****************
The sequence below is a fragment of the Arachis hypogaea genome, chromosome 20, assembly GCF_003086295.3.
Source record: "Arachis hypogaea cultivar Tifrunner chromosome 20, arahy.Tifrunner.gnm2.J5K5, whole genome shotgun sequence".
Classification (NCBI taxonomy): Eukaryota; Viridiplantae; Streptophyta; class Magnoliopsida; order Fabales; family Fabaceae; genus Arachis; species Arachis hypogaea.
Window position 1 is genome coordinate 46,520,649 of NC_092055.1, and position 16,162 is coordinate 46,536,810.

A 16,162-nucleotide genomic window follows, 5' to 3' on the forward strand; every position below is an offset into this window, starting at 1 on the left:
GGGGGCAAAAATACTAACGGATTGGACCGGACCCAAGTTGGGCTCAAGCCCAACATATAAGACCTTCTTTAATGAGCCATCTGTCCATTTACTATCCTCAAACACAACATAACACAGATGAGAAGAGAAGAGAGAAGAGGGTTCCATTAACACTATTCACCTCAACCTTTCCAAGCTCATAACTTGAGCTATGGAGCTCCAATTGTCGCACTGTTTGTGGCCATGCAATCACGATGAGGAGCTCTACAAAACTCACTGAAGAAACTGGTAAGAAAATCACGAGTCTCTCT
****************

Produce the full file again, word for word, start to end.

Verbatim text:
The sequence below is a fragment of the Arachis hypogaea genome, chromosome 20, assembly GCF_003086295.3.
Source record: "Arachis hypogaea cultivar Tifrunner chromosome 20, arahy.Tifrunner.gnm2.J5K5, whole genome shotgun sequence".
Classification (NCBI taxonomy): Eukaryota; Viridiplantae; Streptophyta; class Magnoliopsida; order Fabales; family Fabaceae; genus Arachis; species Arachis hypogaea.
Window position 1 is genome coordinate 46,520,649 of NC_092055.1, and position 16,162 is coordinate 46,536,810.

A 16,162-nucleotide genomic window follows, 5' to 3' on the forward strand; every position below is an offset into this window, starting at 1 on the left:
GGGGGCAAAAATACTAACGGATTGGACCGGACCCAAGTTGGGCTCAAGCCCAACATATAAGACCTTCTTTAATGAGCCATCTGTCCATTTACTATCCTCAAACACAACATAACACAGATGAGAAGAGAAGAGAGAAGAGGGTTCCATTAACACTATTCACCTCAACCTTTCCAAGCTCATAACTTGAGCTATGGAGCTCCAATTGTCGCACTGTTTGTGGCCATGCAATCACGATGAGGAGCTCTACAAAACTCACTGAAGAAACTGGTAAGAAAATCACGAGTCTCTCT